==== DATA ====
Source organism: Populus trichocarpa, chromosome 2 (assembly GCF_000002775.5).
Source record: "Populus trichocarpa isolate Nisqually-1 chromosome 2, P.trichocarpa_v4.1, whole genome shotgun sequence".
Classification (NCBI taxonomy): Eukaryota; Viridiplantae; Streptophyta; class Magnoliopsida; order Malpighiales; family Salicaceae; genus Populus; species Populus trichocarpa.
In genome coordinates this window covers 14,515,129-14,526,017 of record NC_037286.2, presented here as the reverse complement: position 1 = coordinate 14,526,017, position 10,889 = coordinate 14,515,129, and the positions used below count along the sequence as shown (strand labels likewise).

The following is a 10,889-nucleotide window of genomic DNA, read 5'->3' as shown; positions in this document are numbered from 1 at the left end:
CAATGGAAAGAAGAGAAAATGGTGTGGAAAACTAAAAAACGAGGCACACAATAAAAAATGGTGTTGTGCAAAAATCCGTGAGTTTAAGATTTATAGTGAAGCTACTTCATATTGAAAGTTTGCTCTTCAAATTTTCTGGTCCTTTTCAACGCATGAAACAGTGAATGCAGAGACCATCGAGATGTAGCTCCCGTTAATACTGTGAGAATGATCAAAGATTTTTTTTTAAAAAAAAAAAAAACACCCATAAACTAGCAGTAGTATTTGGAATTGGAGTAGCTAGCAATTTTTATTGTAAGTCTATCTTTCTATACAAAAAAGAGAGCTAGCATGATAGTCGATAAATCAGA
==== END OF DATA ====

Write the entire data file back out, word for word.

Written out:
Source organism: Populus trichocarpa, chromosome 2 (assembly GCF_000002775.5).
Source record: "Populus trichocarpa isolate Nisqually-1 chromosome 2, P.trichocarpa_v4.1, whole genome shotgun sequence".
Classification (NCBI taxonomy): Eukaryota; Viridiplantae; Streptophyta; class Magnoliopsida; order Malpighiales; family Salicaceae; genus Populus; species Populus trichocarpa.
In genome coordinates this window covers 14,515,129-14,526,017 of record NC_037286.2, presented here as the reverse complement: position 1 = coordinate 14,526,017, position 10,889 = coordinate 14,515,129, and the positions used below count along the sequence as shown (strand labels likewise).

The following is a 10,889-nucleotide window of genomic DNA, read 5'->3' as shown; positions in this document are numbered from 1 at the left end:
CAATGGAAAGAAGAGAAAATGGTGTGGAAAACTAAAAAACGAGGCACACAATAAAAAATGGTGTTGTGCAAAAATCCGTGAGTTTAAGATTTATAGTGAAGCTACTTCATATTGAAAGTTTGCTCTTCAAATTTTCTGGTCCTTTTCAACGCATGAAACAGTGAATGCAGAGACCATCGAGATGTAGCTCCCGTTAATACTGTGAGAATGATCAAAGATTTTTTTTTAAAAAAAAAAAAAACACCCATAAACTAGCAGTAGTATTTGGAATTGGAGTAGCTAGCAATTTTTATTGTAAGTCTATCTTTCTATACAAAAAAGAGAGCTAGCATGATAGTCGATAAATCAGA